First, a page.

4 Things Hardinge Has Going For It

| About: Hardinge, Inc. (HDNG)

Earlier this week I sold MSM and PTEN and replaced them with Hardinge (NASDAQ:HDNG) and Team, Inc. (NASDAQ:TISI). I'll go into some detail here about HDNG and my rationale. I had written that I felt like I was getting the steal of a lifetime with HDNG and, the Investing Gods read that and promptly smashed it into the ground. Such is life.

Hardinge, founded in 1890, makes a variety of material cutting tools (lathes, chucks, grinders, millers) for industrial use. It's customer base is diverse (aerospace, consumer goods, construction, defense, energy, pharmaceutical). Sales are roughly 75% from Europe and North America, the balance in Asia and elsewhere.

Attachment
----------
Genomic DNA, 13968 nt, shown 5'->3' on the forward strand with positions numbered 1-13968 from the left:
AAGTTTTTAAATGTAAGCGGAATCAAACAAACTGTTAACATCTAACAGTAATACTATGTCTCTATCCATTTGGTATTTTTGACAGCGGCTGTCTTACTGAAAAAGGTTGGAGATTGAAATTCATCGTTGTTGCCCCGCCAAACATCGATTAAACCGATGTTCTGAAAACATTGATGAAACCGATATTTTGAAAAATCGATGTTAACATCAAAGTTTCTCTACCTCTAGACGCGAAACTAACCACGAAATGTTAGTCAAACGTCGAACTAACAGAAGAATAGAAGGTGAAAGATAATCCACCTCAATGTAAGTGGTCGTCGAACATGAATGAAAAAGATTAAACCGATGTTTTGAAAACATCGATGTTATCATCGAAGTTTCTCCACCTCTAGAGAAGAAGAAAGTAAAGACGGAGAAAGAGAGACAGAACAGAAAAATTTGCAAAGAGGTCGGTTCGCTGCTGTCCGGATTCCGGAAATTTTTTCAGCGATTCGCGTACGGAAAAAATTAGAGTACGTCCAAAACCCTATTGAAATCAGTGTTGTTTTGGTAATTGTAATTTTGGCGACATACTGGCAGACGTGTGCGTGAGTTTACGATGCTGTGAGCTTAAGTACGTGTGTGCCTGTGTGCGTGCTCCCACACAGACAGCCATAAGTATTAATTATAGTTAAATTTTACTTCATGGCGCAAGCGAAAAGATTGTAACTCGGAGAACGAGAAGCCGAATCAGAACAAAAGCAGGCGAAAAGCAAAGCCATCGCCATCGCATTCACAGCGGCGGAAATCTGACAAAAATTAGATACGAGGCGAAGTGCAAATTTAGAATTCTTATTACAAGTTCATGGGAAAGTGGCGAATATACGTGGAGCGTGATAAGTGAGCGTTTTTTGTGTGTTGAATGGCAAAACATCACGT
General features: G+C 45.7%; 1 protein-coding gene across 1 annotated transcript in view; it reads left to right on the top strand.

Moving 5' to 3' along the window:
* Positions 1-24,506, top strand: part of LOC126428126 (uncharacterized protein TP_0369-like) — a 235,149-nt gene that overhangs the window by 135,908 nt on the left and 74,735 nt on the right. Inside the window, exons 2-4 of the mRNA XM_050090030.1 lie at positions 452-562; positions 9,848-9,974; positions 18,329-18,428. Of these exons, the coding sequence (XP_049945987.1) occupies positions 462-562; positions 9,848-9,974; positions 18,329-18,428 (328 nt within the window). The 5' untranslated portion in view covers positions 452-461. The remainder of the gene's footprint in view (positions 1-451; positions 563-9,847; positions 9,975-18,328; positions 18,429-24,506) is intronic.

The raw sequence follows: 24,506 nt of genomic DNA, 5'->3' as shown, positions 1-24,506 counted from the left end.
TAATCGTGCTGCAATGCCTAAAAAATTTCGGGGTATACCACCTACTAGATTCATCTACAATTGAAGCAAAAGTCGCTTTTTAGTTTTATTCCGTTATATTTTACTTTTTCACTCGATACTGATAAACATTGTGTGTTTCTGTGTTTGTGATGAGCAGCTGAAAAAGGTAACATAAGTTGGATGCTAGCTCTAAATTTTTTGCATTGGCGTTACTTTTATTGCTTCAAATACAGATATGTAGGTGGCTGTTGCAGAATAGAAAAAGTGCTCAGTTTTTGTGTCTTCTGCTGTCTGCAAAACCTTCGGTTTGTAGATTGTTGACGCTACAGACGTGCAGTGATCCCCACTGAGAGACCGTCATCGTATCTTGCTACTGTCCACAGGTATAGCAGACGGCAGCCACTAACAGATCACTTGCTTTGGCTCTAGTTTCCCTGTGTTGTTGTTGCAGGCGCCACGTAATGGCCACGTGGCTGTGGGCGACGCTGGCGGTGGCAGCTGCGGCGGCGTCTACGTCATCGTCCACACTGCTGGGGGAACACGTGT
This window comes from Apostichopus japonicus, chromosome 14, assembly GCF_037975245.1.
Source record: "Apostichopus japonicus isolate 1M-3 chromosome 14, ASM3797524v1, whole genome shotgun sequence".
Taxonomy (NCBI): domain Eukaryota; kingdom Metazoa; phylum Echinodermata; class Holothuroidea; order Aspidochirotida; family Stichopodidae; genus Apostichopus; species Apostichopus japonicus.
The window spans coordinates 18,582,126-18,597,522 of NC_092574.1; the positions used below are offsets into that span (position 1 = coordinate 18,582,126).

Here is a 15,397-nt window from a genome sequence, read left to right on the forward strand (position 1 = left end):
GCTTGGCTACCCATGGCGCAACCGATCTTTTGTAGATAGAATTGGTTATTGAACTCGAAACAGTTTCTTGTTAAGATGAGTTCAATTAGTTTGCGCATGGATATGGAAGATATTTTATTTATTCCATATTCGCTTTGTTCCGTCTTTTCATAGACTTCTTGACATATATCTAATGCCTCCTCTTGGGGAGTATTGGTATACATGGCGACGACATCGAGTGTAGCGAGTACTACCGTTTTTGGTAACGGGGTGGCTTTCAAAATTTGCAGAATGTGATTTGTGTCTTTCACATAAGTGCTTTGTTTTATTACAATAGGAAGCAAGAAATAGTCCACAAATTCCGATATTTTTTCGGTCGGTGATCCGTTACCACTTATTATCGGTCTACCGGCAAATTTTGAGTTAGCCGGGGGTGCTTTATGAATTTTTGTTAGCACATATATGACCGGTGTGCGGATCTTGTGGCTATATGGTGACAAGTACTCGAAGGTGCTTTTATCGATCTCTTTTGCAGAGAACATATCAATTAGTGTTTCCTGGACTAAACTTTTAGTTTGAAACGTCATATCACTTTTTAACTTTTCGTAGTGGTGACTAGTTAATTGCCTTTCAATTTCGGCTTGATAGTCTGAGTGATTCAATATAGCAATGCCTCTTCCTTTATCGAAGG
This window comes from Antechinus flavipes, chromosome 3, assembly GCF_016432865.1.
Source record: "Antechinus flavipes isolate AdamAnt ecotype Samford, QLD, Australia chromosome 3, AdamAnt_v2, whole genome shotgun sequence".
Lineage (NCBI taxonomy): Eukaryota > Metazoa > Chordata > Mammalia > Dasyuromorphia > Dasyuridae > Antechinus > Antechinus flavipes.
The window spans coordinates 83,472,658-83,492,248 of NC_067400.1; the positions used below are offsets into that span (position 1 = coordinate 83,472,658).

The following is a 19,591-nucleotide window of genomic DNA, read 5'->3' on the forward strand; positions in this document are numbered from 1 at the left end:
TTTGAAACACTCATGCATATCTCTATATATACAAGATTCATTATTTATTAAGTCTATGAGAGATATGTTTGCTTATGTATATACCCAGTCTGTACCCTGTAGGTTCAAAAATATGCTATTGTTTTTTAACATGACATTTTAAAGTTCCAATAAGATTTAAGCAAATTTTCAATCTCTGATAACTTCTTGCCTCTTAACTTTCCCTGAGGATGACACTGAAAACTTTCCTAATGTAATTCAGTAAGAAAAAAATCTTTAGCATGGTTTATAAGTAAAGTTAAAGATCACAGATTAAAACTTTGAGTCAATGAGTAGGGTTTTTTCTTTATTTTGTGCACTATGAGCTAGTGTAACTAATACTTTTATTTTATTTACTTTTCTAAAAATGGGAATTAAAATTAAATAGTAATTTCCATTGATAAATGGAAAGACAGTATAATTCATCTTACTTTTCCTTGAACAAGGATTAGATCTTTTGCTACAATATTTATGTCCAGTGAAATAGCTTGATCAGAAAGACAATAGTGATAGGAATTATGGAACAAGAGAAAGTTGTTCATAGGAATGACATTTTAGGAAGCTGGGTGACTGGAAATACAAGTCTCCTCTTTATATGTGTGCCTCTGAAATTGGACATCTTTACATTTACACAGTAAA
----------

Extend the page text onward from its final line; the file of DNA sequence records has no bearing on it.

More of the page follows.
Price to earnings, sales and book are 8.5, .56 and .85 respectively. PEG Ratio is .27, EBIT/EV is about 5, debt-to-equity is about 11% and y-o-y quarterly earnings growth is about 35%. These multiples are all meaningfully lower than HDNG's competitors (ATU, KMT). HDNG's has slower revenue growth and smaller gross and operating margins than those competitors also.

But HDNG got bludgeoned on its earnings announcement (+35% is a "miss" on Wall Street since it was expecting +40%, sending shares down 35% in a day). Institutional and hedge fund ownership is high so if a big player wants out it could get ugly quickly. It's not a preferred hedge fund short, so the stock is not hopelessly manipulated (a legitimate concern in small cap investing, BTW).

In short, HDNG has:

  • A diversified customer base (sector and geography)
  • Growing earnings
  • Cheap multiples
  • A boring business

Welcome to the party, HDNG.